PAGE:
Every responsible gun owner — and there are millions of them in this country — knows that owning a firearm is a serious responsibility, so exercising that Second Amendment right is not to be taken lightly.
Neither is exercising a First Amendment right to assemble and protest.
Both points are evidently lost on the owners of the Utah Gun Exchange, who seem to care little about exercising either right in a sensible manner.
The Utah Gun Exchange, if you are unfamiliar, is an online advertising portal for people who want to buy or sale, say, an AR-15 with a bump stock or a high-powered sniper rifle, without the headaches of a background check or waiting period. As the Utah School Safety Commission recently noted, a survey of incarcerated criminals in 13 states found just 13 percent got their guns from a licensed dealer.
As my colleague Taylor Anderson reported this week, the Utah Gun Exchange has taken to following the survivors of the Parkland, Fla., shooting around the country in their armored pretend Army vehicle to make the pro-gun case at various March for Our Lives events.
It has been provocative, to be sure. In New York, the owner of the vehicle, Bryan Melchior, was arrested because the turret-mounted gun on top of their black vehicle wasn’t clearly a replica, as required by city ordinance.
On Wednesday, the Larry H. Miller Group’s Megaplex Theatres declined to host a town hall planned in Utah this Saturday, concerned about a potential protest.
It was an unfortunate (and frankly cowardly) decision by the Miller Group, but also understandable, in light of the highly charged atmosphere, the inflammatory nature of the issue, and people from the Utah Gun Exchange who are insistent on being a lightning rod in those dangerous conditions.
The First Amendment absolutely guarantees the right of the Utah Gun Exchange folks to speak out on the polarizing gun issue, no question. But just because you CAN say something, doesn’t mean that you should.
For example, Belchior probably would have been well-advised not to say: “The hostile environment created toward gun advocates in the Northeast is not unlike the hostile environments a black man would have experienced in the South hundreds of years ago.”
Yes. Being a gun owner is exactly like being a slave.
Of course, the Utah Gun Exchange has a right to try to organize a protest to the Florida teens pushing for new gun restrictions. But their tactics — seemingly meant to intimidate and instigate — are doing more harm than good to their cause.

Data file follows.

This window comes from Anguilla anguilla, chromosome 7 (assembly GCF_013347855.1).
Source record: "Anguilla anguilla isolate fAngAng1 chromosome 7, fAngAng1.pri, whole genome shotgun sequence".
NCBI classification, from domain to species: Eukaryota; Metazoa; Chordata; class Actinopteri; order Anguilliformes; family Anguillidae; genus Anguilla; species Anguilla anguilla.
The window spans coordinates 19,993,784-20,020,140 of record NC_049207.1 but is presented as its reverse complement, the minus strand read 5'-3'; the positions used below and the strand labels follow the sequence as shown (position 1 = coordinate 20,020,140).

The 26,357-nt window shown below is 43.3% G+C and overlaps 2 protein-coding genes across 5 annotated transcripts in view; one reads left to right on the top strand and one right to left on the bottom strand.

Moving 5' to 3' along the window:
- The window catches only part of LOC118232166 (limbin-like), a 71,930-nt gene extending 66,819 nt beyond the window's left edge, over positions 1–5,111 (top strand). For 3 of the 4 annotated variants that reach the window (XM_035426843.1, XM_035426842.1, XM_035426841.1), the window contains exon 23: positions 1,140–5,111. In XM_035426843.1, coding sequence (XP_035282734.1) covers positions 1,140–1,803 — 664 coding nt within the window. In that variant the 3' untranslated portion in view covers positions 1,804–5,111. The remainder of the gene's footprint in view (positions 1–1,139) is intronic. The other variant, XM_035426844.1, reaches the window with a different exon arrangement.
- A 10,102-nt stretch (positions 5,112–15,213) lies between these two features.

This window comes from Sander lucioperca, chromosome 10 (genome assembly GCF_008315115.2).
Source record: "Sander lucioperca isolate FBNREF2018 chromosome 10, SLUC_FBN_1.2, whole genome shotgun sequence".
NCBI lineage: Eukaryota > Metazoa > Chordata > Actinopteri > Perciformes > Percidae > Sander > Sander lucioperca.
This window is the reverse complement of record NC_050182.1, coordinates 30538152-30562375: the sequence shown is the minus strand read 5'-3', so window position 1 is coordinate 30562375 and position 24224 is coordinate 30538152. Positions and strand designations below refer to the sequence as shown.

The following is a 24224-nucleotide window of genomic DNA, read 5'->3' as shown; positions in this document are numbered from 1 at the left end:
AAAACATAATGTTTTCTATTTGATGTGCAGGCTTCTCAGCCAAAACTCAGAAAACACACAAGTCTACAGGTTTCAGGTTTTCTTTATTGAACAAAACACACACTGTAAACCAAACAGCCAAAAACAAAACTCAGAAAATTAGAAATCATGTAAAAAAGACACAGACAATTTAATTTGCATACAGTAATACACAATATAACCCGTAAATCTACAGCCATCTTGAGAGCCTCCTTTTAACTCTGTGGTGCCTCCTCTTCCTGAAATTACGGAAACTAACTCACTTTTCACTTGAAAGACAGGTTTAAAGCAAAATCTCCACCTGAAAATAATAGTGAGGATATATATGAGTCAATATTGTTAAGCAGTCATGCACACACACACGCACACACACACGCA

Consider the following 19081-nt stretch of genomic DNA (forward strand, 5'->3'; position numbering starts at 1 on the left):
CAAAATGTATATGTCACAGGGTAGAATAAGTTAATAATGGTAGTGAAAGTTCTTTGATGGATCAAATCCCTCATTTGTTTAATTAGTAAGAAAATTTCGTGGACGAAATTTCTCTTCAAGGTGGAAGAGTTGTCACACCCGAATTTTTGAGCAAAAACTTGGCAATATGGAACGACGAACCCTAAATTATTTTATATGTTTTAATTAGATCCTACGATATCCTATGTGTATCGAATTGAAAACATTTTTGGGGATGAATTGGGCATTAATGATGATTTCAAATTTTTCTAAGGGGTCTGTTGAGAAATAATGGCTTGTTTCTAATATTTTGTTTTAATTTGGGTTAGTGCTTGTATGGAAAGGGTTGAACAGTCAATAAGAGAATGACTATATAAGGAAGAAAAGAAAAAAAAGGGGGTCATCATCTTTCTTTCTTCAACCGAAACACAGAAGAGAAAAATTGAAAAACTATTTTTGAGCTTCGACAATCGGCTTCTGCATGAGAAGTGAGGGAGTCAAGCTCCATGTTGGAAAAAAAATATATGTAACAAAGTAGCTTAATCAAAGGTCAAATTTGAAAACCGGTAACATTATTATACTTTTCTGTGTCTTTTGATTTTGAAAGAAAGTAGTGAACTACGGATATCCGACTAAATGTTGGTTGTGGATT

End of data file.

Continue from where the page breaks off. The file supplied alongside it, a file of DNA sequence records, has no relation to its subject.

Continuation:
That’s not just my opinion.
Charles Hardy is policy director of Gun Owners of Utah, which bills itself as “Utah’s uncompromising” gun owners’ network. These guys have been on the frontlines of Utah’s gun debate for decades and they don’t mess around.
Hardy, for example, believes the Parkland students at the core of March for Our Lives are “well-meaning but misguided young people” co-opted by anti-gun advocates. But he also recognizes gun owners have won their battles in Utah — far more often than they have lost — by organizing and educating, not by intimidating.
“If they’re trying to intimidate or shout people down or grab someone else’s 15 minutes of limelight, it’s not what we’re supposed to do. Quite the contrary,” he said. “I don’t think it’s a good idea to encourage folks of passion and disparate views to show up at the same place at the same time to yell at each other. … I think they’re horribly misguided.”
State Sen. Todd Weiler, R-Woods Cross, got a 93 percent rating from the National Rifle Association when he was up for re-election in 2016 — he’s no softy on gun rights.
“I understand that organizations are very concerned that their Second Amendment rights are at risk,” he said. “But this type of advocacy is not helpful, and is probably counterproductive.”
State Rep. Lee Perry, R-Perry, sponsored gun advocates “Constitutional Carry” bill recently, which sought to give non-restricted adults the right to carry a concealed firearm without a permit. He also is a lieutenant in the Utah Highway Patrol.
“I’m going to stand up for my rights under the Second Amendment,” Perry told me. “I’m willing to have a discussion about gun laws. I’m not afraid of that. But I’m not the kind to show up and do a reverse protest. … To me, that’s animosity and I don’t see anything productive out of it.”
And then there is Clark Aposhian, chairman of the Utah Shooting Sports Council and probably the most noted gun advocate in Utah’s Capitol. He says he doesn’t see anything antagonistic in the Utah Gun Exchange’s actions and he also plans to attend the March for Our Lives event to offer a pro-gun viewpoint.
But if people want to try to solve the issue of gun violence, he said, “it’s going to have to be done out of the limelight. It has to involve trust. … Otherwise it’ll just be a constant clash.”
“I think the big vehicle with the big gun on top and the t-shirts are to get attention,” he said.
The Utah Gun Exchange certainly got attention. National media has picked up on their antics and now they are a focal point of Saturday’s event. Like any business, the Utah Gun Exchange thrives on that free publicity, so their stunt has probably paid off.
It has come, however, at the expense of Utah’s reputation: They are an embarrassment to the state and to the reputation of nearly one-third of Utahns who own firearms and exercise their rights responsibly.
They got their attention, to be sure, like a spoiled brat throwing a tantrum. And on Saturday, at the March for Our Lives event, wherever it is held, we’re likely to once again see children acting out, while these Florida teenagers worried for their safety are speaking up.